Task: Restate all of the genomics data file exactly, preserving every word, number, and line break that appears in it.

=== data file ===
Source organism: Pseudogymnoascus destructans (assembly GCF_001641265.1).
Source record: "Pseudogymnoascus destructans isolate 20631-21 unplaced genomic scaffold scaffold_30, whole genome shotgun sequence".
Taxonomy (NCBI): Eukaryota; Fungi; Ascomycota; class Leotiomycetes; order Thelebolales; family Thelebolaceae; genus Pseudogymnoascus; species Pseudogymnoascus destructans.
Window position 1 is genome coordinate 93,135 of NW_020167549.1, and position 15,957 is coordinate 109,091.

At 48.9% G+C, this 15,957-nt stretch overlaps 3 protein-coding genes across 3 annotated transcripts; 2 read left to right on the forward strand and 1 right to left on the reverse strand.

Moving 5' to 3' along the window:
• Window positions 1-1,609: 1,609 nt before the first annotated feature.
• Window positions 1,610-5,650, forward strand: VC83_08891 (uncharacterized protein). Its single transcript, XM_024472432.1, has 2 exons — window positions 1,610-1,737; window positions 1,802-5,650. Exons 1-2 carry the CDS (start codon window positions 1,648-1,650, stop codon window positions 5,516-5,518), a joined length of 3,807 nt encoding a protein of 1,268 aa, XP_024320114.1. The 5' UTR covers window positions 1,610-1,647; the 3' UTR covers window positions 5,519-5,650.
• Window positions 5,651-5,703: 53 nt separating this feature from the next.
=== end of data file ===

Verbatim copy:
Source organism: Pseudogymnoascus destructans (assembly GCF_001641265.1).
Source record: "Pseudogymnoascus destructans isolate 20631-21 unplaced genomic scaffold scaffold_30, whole genome shotgun sequence".
Taxonomy (NCBI): Eukaryota; Fungi; Ascomycota; class Leotiomycetes; order Thelebolales; family Thelebolaceae; genus Pseudogymnoascus; species Pseudogymnoascus destructans.
Window position 1 is genome coordinate 93,135 of NW_020167549.1, and position 15,957 is coordinate 109,091.

At 48.9% G+C, this 15,957-nt stretch overlaps 3 protein-coding genes across 3 annotated transcripts; 2 read left to right on the forward strand and 1 right to left on the reverse strand.

Moving 5' to 3' along the window:
• Window positions 1-1,609: 1,609 nt before the first annotated feature.
• Window positions 1,610-5,650, forward strand: VC83_08891 (uncharacterized protein). Its single transcript, XM_024472432.1, has 2 exons — window positions 1,610-1,737; window positions 1,802-5,650. Exons 1-2 carry the CDS (start codon window positions 1,648-1,650, stop codon window positions 5,516-5,518), a joined length of 3,807 nt encoding a protein of 1,268 aa, XP_024320114.1. The 5' UTR covers window positions 1,610-1,647; the 3' UTR covers window positions 5,519-5,650.
• Window positions 5,651-5,703: 53 nt separating this feature from the next.